This evening is the first night of the Jewish High Holidays — Rosh Hashanah. For our Jewish friends, it’s a time of joy and celebration, to give thanks for our blessings, and to look ahead to the coming year. So to all our Jewish friends here in Sweden, in the United States, and around the world, especially in Israel — I want to wish you and your families a sweet and happy new year. Shanah Tova.
Days such as this are a time of reflection — an occasion to consider not just our relationship with God, but our relationship with each other as human beings. And we’re reminded of our basic obligations: to recognize ourselves in each other; to treat one another with compassion; to reach out to the less fortunate among us; to do our part to help repair our world. These values are at the heart of the great partnership between Sweden and the United States. And these values defined the life of the man we remember today — Raoul Wallenberg.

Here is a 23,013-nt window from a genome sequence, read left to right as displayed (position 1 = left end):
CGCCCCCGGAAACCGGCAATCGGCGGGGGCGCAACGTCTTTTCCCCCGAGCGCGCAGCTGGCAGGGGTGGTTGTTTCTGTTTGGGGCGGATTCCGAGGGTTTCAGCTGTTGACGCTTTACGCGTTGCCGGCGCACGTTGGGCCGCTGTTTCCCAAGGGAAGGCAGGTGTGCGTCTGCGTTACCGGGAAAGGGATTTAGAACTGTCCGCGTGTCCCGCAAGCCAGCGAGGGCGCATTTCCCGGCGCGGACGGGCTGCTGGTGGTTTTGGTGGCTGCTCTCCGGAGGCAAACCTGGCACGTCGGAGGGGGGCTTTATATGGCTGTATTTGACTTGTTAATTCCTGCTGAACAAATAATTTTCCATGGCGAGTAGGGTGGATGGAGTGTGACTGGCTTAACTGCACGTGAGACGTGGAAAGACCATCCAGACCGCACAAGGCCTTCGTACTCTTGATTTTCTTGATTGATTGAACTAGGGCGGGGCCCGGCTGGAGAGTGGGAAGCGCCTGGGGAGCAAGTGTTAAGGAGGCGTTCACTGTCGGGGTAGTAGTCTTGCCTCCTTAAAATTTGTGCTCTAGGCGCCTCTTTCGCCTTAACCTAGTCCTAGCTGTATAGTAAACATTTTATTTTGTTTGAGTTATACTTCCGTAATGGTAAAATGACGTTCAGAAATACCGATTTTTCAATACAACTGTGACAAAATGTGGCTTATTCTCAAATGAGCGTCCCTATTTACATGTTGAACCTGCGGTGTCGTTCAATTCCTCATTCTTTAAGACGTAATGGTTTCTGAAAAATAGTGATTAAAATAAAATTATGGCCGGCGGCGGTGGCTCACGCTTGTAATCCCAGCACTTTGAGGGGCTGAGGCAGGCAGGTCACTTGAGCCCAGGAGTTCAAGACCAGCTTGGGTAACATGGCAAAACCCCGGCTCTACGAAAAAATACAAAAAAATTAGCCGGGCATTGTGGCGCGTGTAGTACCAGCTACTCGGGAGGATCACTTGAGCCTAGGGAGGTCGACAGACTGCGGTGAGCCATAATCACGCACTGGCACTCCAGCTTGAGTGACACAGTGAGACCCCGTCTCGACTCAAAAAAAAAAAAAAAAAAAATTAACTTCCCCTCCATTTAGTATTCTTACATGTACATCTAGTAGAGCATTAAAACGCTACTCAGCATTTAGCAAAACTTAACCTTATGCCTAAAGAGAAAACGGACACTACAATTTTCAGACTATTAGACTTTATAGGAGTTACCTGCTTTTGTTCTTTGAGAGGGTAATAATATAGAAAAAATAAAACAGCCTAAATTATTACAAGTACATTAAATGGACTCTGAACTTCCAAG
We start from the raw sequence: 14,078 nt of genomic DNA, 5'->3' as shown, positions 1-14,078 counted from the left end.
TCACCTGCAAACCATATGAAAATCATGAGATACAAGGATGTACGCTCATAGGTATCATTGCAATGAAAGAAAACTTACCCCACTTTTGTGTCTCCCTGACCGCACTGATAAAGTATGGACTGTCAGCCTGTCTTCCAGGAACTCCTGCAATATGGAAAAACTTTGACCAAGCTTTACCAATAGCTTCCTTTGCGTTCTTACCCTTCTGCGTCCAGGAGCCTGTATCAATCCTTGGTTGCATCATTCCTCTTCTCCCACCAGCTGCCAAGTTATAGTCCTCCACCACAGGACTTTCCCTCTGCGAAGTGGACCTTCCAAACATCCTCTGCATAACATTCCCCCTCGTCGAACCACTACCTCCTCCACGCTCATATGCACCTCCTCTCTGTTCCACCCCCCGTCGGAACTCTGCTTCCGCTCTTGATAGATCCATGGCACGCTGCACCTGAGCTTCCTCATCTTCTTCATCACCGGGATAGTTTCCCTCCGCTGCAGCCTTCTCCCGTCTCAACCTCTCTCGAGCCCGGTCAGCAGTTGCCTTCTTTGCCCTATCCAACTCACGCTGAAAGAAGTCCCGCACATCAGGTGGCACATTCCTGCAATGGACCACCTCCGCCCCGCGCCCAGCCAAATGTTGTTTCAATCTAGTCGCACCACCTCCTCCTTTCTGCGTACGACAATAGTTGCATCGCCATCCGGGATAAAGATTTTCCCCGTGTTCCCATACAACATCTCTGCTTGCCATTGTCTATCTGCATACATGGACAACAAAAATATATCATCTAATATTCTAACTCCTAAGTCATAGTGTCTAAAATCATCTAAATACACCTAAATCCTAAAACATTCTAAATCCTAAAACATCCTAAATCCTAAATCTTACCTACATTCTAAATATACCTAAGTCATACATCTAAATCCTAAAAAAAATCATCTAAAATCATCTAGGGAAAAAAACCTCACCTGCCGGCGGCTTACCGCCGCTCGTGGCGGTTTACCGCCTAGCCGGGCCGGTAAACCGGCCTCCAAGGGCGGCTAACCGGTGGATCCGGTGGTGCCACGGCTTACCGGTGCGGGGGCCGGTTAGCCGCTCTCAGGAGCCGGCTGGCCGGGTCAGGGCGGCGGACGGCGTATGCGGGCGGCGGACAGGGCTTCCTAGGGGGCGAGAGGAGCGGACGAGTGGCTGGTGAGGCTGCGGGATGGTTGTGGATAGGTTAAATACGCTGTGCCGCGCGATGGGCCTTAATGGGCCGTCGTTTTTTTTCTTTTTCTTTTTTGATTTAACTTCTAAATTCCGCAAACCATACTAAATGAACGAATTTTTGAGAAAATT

Last year we marked the 100th anniversary of Wallenberg’s birth, and I was proud to send my greetings to your ceremony here in Stockholm. And today we’re honored to be joined by those who loved him and whose lives he touched — members of the Wallenberg family, including his half-sister Nina and the family of his late half-brother Guy; Wallenberg’s colleague, Gabriella Kassius; and some of the countless men and women whom Wallenberg saved from the Holocaust.